2. Fixing Device 6 (FIG. 2)

a) Entire Configuration of Fixing Device 6

FIG. 2 shows the schematic configuration of the fixing device 6 of the present embodiment. Referring to FIG. 2, there are shown a fixing film 13 of a small heat capacity; a heater 11 provided inside the fixing film 13 to heat the nip portion for fusing and fixing the toner image on the recording material; and a heat-insulating stay holder 12 for supporting the heater 11 and preventing heat dissipation in a direction away from the nip. The stay holder 12 is composed, for example, of liquid crystal polymer, phenolic resin, PPS, PEEK etc., and the fixing film 13 is loosely fitted therearound so as to be rotatably in a direction indicated by an arrow. As the fixing film 13 rotates in sliding contact with the heater 11 and the heat-insulating stay holder 12 provided therein, the friction resistance between the fixing film 13 and the heater 11 or the stay holder 12 has to be maintained low. For this purpose, a small amount of lubricant such as heat-resistance grease is provided on the surface of the heater 11 and the heat-insulating stay holder 12, whereby the fixing film 13 is rendered capable of smooth rotation.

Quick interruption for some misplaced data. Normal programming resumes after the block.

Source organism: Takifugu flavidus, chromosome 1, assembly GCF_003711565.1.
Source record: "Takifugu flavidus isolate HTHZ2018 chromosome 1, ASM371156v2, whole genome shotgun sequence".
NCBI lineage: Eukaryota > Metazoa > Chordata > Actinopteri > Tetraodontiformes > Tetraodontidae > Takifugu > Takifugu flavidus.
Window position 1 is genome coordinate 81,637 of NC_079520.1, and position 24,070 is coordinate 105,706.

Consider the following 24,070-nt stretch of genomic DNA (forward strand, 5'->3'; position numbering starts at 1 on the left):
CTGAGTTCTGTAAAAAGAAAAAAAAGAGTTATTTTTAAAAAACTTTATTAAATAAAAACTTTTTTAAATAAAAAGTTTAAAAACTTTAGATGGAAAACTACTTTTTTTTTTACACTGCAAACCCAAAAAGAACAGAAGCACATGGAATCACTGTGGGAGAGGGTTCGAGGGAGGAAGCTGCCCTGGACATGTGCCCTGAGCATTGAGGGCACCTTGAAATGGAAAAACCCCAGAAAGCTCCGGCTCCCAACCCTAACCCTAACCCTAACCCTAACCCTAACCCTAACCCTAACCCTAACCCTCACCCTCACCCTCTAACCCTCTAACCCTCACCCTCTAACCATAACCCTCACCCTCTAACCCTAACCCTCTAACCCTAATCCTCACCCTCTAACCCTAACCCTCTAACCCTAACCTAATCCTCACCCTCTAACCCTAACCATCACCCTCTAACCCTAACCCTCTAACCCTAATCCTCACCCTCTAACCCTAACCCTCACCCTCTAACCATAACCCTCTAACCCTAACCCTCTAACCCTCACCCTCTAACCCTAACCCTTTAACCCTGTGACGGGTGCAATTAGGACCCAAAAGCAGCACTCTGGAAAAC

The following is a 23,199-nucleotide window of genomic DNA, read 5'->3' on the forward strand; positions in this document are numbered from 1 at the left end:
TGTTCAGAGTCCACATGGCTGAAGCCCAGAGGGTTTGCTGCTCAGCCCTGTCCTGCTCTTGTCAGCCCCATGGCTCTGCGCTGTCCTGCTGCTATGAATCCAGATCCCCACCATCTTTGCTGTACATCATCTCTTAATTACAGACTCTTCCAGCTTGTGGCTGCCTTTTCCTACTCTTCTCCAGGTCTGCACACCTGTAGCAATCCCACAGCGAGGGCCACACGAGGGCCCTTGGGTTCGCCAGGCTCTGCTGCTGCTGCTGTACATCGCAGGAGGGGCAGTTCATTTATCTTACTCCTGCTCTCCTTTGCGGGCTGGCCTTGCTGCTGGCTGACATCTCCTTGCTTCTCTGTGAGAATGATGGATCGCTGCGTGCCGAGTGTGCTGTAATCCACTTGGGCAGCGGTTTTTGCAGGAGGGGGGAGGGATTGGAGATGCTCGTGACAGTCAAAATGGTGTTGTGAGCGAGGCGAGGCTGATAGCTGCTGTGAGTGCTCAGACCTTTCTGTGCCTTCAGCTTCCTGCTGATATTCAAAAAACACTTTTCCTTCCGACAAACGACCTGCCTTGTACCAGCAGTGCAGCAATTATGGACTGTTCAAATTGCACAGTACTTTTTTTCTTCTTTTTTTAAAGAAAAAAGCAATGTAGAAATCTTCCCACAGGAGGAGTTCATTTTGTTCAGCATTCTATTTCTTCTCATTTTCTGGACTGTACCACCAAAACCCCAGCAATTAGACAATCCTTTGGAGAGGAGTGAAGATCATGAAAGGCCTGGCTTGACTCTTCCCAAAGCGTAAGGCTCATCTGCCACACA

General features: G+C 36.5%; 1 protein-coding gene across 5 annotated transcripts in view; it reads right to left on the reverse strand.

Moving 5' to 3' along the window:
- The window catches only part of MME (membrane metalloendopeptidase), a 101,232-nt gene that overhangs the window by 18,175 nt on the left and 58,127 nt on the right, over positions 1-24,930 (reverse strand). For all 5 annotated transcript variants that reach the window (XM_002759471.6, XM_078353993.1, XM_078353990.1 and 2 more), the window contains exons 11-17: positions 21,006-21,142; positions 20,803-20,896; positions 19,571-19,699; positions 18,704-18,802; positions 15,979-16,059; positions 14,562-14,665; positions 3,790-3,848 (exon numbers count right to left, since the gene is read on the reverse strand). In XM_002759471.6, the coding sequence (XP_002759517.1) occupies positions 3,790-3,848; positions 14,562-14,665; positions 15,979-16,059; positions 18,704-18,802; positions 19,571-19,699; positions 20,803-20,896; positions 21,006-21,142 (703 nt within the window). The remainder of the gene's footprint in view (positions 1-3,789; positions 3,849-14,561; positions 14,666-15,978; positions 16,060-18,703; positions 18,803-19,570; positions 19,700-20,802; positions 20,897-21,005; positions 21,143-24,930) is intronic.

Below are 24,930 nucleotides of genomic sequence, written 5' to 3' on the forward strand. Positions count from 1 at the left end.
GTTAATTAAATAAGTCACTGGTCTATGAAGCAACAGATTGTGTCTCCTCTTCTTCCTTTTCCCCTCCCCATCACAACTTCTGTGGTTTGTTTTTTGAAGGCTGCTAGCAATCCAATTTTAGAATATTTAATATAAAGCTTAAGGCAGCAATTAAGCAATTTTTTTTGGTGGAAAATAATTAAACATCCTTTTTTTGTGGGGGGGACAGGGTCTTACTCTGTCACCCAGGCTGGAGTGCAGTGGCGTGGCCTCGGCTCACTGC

A pressure roller 20 constitutes a pressurizing member maintained in pressure contact with the heater 11 via the fixing film 13 and forming a pressure nip portion N. The pressure roller 20 is rotated counterclockwise, as indicated by an arrow, at a predetermined speed. Along with the rotation of the pressure roller 20, the cylindrical fixing film 13 is rotated clockwise, as it is guided by the stay holder 12.